Once they finally got away, Senna roared into the lead, but not for long – Mansell lined up at Tosa on lap two and squeezed through into the lead. By lap 6, Prost was past too and Senna was duelling with the Ferraris – Fabi having had a dreadful start and dropped right back. However, unfortunately for Prost (but to the delight of the crowd) the McLaren’s alternator packed up on lap 15 and he toured off. By this time, Ghinzani’s Ligier had already gone, the Italian finding the car impossible to steer. Two laps later, Berger’s Ferrari disappeared with a turbo boost problem, and Capelli’s March with a blown engine on the following lap.
By lap 20, the order was therefore Mansell, Alboreto, Senna, Patrese, Johansson and Warwick – the fourth-placed Brabham and sixth-placed Arrows both putting in encouraging performances for their teams. On lap 22, Mansell peeled in for an earlier-than-scheduled pit stop as a wheel-balancing weight had come loose, which meant that Alboreto swept into the lead in his Ferrari – you could barely hear the engines above the noise of the crowd! It only lasted three laps until Alboreto pitted himself, then Senna held the lead for another two and then it was Mansell again once the active Lotus came in. Patrese stopped later than most, on lap 37, and in the meantime held second well, actually gaining on Mansell a little. As if to emphasise the difference in quality, two laps after Patrese came in, his team-mate Andrea de Cesaris spun off, while Patrese managed to catch and overtake Senna and Alboreto, fighting their own little battle, and return to second place.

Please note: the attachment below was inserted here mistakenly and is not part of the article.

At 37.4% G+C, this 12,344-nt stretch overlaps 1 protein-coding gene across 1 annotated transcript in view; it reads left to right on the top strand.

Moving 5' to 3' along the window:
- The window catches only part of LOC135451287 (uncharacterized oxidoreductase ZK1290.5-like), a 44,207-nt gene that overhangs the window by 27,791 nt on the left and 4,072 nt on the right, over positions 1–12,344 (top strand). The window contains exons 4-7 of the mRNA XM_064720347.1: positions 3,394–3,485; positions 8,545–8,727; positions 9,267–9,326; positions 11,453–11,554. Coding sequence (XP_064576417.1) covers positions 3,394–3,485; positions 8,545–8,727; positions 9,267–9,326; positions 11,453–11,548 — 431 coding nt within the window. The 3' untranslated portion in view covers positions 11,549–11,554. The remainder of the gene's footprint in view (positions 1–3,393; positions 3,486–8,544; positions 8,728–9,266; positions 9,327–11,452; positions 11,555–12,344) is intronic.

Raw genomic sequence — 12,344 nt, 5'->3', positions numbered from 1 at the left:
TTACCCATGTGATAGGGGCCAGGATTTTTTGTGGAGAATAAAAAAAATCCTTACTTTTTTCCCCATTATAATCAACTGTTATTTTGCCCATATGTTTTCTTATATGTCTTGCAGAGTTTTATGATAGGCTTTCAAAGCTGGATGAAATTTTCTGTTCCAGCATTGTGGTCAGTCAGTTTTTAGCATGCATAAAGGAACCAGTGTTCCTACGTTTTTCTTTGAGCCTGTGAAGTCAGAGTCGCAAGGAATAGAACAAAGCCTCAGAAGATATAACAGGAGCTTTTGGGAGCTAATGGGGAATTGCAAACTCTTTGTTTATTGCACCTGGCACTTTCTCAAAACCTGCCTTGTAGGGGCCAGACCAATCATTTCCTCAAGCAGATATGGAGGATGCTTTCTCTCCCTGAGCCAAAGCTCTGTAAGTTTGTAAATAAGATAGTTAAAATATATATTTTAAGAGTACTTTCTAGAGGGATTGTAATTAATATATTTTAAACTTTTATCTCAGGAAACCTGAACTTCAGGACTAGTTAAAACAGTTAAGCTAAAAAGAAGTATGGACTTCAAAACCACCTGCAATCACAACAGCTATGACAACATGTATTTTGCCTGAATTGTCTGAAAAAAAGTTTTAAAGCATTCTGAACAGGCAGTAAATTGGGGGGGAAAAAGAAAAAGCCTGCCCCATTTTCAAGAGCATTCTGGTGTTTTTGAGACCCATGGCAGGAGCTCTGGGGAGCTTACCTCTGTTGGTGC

With just over fifteen laps to go, Mansell led Patrese, Senna, Alboreto, Johansson and Warwick, with Teo Fabi moving up fast in his Benetton after a slow start and a stop for repairs. However, the Benetton team were out of luck today; Boutsen’s engine let go on lap 49, and Fabi’s turbo failed three laps later by which time he had reached fourth place. His was not to be the only heartbreak of the race, though; Patrese’s alternator went almost simultaneously, ending his fine drive unceremoniously and promoting the Senna/Alboreto scrap back to a fight for second. The fight was over soon afterwards, with Alboreto succumbing to the same boost problem that had seen to Berger, but he was able to keep the car going to take third. Johansson was fourth, the last man on the same lap as the winner Mansell and a two-for-two points scoring record in his first two races for McLaren.
In fifth was Warwick, but – more heartbreak – he ran out of fuel on the last lap, classifying 11th. However, the Arrows team’s loss was others’ gain: Martin Brundle brought his Zakspeed home 5th to score the West German team’s first-ever points, and Nakajima was promoted to sixth just in time to score Japan’s first-ever point. Jonathan Palmer had retired with clutch problems, so his team-mate Philippe Streiff took the 3.5l category “win”, with Alliot and Fabre second and third, and the only other finishers in the category.
By dint of his sixth-place finish in Brazil and Prost’s no-score here, Mansell now led the Drivers’ Championship by a point over the defending Champion, with Johansson third thanks to his consistency.
|Jim Clark Cup|
|Colin Chapman Trophy|